What is the Smallest Snake in the World?

by admin on June 25, 2008

The smallest snake in the world is the Lesser Antillean Threadsnake, found in well… the Lesser Antilles. It is about half a millimeter in diameter and grows no longer than 30 centimeters. They have tiny black eyes that are covered by a thin scale. They spend most of their time underground burrowing around and unless you look really closely, are hard to distinguish from Earth worms. They don’t have that uncanny ability to dislocate their jaw to eat humongous prey like other snakes because their jaw is fixed in place with teeth on the bottom only. They mostly eat ants and termites. I wouldn’t want to be the predator to attack these little guys. In a special defensive strategy, they void the contents of their cloaca; the “chute” that both urine and feces come out of. They then proceed to ball up and writhe around coating their bodies with this mixture, making them chemically unattractive prey. All birds, reptiles and amphibians have a cloaca. I used to capture garter snakes as a kid; now I know why they always seemed stinky!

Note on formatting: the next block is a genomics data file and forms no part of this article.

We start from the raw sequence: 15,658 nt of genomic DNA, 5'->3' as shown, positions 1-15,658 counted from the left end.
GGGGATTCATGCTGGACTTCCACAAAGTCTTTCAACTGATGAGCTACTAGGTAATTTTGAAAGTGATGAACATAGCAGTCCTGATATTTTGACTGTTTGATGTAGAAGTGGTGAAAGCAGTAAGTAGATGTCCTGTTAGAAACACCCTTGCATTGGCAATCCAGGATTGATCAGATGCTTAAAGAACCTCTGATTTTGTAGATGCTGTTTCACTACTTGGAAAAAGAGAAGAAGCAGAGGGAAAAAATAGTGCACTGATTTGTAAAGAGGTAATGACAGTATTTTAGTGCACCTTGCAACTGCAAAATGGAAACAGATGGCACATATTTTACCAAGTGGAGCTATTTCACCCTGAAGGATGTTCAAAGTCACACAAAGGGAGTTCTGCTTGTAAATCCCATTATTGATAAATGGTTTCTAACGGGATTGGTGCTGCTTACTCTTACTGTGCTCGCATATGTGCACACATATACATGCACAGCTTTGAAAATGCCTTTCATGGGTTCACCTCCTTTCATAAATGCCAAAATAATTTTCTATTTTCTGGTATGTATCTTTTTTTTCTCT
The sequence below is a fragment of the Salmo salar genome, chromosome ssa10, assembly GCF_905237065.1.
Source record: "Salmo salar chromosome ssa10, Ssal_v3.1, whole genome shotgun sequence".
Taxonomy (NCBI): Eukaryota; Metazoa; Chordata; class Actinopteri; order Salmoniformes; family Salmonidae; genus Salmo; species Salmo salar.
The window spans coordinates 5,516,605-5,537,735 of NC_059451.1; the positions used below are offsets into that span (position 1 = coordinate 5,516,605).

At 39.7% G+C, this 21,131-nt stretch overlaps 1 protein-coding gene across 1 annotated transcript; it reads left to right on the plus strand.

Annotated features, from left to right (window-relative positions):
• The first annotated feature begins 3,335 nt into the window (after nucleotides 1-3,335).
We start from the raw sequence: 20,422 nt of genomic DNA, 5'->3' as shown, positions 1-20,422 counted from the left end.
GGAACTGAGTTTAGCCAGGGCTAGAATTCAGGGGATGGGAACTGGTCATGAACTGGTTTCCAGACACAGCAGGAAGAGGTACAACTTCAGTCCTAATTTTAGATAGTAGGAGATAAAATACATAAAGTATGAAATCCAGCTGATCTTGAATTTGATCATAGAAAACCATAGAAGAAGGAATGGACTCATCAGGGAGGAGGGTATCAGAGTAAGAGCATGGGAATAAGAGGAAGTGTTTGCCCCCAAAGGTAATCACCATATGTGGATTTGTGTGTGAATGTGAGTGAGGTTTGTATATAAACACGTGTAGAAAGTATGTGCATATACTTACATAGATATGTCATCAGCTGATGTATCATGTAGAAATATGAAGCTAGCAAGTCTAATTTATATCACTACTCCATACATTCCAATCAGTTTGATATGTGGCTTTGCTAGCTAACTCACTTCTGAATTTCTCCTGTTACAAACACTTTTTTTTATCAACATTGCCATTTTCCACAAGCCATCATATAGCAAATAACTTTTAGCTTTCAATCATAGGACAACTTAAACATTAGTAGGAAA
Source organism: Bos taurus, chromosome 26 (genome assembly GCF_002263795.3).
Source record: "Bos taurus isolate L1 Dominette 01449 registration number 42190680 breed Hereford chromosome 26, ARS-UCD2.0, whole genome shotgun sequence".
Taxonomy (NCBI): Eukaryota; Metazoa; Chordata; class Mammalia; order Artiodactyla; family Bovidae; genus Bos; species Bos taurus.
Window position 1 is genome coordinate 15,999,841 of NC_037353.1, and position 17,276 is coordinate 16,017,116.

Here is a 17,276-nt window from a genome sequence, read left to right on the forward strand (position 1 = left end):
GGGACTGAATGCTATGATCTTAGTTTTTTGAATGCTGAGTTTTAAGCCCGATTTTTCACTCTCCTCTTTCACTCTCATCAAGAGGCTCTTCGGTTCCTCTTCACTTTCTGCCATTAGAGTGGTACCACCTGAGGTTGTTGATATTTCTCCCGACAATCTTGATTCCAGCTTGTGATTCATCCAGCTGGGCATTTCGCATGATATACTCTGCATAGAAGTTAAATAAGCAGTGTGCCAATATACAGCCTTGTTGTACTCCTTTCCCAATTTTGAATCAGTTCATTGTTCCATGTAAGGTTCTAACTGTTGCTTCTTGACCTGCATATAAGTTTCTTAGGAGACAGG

The image provided here is not the Lesser Antillean Threadsnake, but another species of blind snake that looks very similar. The Lesser Antillean is slightly darker in color.

Want to know what is the biggest snake in the world?

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